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Race for Next Senate President: Zoning Takes Centre Stage

It would be more appropriate for the South South and the North West to synergise and work towards producing the next president of the senate.

The race for the next senate president has begun in earnest and interested candidates for the office have begun intense lobbying ahead of the inauguration of the distinguished members of the tenth National Assembly, which is in three months.

It is speculated that zoning will play a major role in determining who the cap fits. Hence, there would be a lot of horse trading in the election of a new senate president.

To be clear, the All Progressives Congress (APC) clinched 57 seats in the senate; the Peoples Democratic Party (PDP), 29 seats; and the Labour Party (LP), won six seats. The New Nigeria Peoples Party (NNPP) and the Social Democratic Party (SDP) have two elected members each while the All Progressives Grand Alliance (APGA) and the Young Peoples Party (YPP) won one seat each.

Certainly, with the multi-party representation as highlighted above, the election of a new senate president would, therefore, not be business as usual. It would not be a case of the ‘winner takes all’ as hitherto played out in previous elections.

Between 1999 and 2023, the North Central, the South East, and the North East have, at one time or the other, had the privilege of producing the third citizen of Nigeria. While the North Central produced eminent personalities like David Mark, Ameh Ebute, Iyorchia Ayu, and Bukola Saraki, the North East produced the incumbent senate president, Ahmad Lawan.

Former senate presidents Adolphus Wabara, Evan Enwerem, Pius Ayim, Chuba Okadigbo and Ken Nnamani were all from the South East. Although the South West has not produced a senate president in the period under review, the region cannot jostle for the position since the president-elect, Bola Tinubu is from the South West.

It would, therefore, be instructive that, as a matter of equity and justice, the South-South and the North West should be considered for the top job this time around. Most senators from these two geopolitical zones are eminently qualified for the office, including Seriake Dickson (Bayelsa West), Godswill Akpabio (Akwa Ibom North), Uba Sani (Kaduna Central), and Ahmed Babba Kaita (Katsina North).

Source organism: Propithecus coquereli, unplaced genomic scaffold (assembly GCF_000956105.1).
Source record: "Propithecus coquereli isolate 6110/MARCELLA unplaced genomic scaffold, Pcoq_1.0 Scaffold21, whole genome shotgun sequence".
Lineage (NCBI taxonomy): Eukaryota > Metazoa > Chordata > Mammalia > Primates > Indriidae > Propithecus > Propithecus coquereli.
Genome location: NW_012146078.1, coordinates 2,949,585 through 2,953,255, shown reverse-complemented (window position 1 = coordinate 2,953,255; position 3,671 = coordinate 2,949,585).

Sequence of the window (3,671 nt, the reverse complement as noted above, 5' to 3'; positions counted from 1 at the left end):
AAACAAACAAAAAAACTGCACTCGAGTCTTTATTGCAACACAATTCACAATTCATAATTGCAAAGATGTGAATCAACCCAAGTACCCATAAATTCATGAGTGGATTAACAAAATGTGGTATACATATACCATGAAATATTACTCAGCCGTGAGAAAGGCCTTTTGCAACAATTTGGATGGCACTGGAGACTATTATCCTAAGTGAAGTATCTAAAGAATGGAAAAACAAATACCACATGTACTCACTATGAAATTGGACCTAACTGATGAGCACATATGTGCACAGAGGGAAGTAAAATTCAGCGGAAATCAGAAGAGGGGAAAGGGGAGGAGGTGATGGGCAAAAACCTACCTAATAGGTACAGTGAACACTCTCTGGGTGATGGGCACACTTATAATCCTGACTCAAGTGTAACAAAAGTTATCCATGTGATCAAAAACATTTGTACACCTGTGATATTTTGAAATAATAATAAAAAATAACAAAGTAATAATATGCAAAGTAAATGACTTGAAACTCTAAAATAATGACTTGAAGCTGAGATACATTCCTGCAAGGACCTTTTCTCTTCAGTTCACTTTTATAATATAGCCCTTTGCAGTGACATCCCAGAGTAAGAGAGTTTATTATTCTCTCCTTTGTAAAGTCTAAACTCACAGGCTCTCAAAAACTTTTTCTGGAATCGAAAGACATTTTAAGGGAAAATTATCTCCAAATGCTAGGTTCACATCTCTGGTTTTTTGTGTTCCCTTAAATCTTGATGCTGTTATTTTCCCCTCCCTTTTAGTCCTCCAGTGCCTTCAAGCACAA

Presently, the top contenders for the senate presidency are Ahmad Lawan (Yobe North), Ali Ndume (Borno South), Akpabio Godswill (Akwa Ibom North), Orji Uzor Kalu (Abia North), Jibrin Barau (Kano North), and Mohammed Sani Musa (Niger East).

Given the high-ranking persons that have thrown their hat into the ring, Fred Agbedi’s, the lawmaker representing the Sagbama/Ekeremor constituency in the House of Representatives, calls for equity and justice to prevail in the choice of the next senate president becomes imperative. Specifically, Agbedi stressed that the senate president should come from the geographical zones that are yet to be in the commanding height of the senate, presumably the South-South and the North West.

From the foregoing, it would be more appropriate for the South-South and the North West to synergise and work towards producing the next president of the senate among their distinguished members. Their choice of a candidate should be predicated on the power of cohesion, display of brotherhood, sincerity of purpose and intense lobbying of other geopolitical zones and party leaderships.

Moreover, their commitment towards bringing to fruition their desire for the office of the tenth senate presidency should be informed by an unwavering search for a common goal and dedication to the common good of the nation. The common good of enthroning a just, equitable and egalitarian society where peace and harmony, security and prosperity abound. ◆

Braeyi Collins Ekiye has been a fixture in the communication and creative arts for about fifty years now. He is a prolific writer, broadcaster, dramatist and journalist. A one-time Editor of the Sunday Tide newspaper, and presently the Editor-in-Chief of EnvironmentWatch, Braeyi Ekiye has also had a distinguished public service career spanning over thirty years, during which he served as Speech Writer to both civilian and military administrations, and lately as Principal Private Secretary to the Vice President of Nigeria, and also as Special Adviser to the President on Parastatals, Statutory Bodies and Inter- Governmental Affairs.

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